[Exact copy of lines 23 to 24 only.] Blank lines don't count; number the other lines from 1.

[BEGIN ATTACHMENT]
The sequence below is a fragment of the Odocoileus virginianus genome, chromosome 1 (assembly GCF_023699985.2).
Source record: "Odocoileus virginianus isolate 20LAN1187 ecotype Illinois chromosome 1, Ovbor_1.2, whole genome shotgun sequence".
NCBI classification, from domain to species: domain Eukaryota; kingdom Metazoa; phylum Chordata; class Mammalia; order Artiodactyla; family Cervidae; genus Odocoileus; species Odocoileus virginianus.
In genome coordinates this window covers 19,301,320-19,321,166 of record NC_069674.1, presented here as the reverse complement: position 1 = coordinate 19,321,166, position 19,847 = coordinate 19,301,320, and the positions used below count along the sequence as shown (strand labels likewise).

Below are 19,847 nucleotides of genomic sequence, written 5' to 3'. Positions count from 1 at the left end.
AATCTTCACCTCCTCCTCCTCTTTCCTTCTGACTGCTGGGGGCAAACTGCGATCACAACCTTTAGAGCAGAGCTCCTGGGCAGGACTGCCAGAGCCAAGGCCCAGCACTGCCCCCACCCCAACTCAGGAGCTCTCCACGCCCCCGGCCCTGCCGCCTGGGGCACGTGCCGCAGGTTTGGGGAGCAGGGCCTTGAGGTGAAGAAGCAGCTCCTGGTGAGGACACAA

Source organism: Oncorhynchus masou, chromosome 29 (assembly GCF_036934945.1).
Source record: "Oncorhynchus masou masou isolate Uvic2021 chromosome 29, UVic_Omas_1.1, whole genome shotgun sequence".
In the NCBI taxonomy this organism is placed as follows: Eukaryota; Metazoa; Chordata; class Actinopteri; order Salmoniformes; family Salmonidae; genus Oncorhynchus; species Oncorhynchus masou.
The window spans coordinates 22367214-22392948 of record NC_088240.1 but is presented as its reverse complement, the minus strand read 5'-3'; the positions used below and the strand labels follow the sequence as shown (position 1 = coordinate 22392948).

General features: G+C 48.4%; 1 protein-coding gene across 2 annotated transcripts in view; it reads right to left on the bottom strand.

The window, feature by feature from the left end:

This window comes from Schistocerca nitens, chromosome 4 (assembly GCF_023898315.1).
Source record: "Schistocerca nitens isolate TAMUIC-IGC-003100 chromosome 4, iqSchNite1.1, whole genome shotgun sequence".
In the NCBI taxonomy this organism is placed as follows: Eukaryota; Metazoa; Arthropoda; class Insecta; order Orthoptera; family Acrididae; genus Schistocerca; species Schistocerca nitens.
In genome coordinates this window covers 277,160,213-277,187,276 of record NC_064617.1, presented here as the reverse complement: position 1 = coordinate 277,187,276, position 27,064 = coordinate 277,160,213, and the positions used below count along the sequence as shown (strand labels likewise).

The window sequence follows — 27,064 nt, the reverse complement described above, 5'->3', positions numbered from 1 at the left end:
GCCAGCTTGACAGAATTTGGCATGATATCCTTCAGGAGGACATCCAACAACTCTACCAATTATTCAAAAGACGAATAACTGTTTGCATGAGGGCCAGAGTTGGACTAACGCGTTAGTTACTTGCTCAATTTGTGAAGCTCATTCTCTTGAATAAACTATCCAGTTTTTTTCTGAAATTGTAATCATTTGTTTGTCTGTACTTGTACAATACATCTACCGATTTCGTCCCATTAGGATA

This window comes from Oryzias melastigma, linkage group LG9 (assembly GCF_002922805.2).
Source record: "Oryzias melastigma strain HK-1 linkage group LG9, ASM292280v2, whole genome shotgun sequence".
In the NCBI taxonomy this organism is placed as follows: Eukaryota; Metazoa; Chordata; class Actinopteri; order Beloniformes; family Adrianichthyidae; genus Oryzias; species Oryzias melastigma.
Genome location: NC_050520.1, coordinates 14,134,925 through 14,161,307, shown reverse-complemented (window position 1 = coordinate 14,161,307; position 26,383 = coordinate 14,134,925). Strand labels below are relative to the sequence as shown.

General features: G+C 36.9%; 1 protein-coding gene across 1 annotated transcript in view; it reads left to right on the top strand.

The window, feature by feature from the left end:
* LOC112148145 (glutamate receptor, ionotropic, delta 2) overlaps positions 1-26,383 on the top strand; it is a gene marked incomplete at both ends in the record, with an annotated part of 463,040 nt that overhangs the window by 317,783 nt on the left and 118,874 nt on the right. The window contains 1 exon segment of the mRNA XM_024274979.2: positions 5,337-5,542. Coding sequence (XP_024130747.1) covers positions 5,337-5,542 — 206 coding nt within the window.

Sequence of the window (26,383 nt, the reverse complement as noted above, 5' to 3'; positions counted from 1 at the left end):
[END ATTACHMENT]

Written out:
General features: G+C 36.9%; 1 protein-coding gene across 1 annotated transcript in view; it reads left to right on the top strand.

The window, feature by feature from the left end: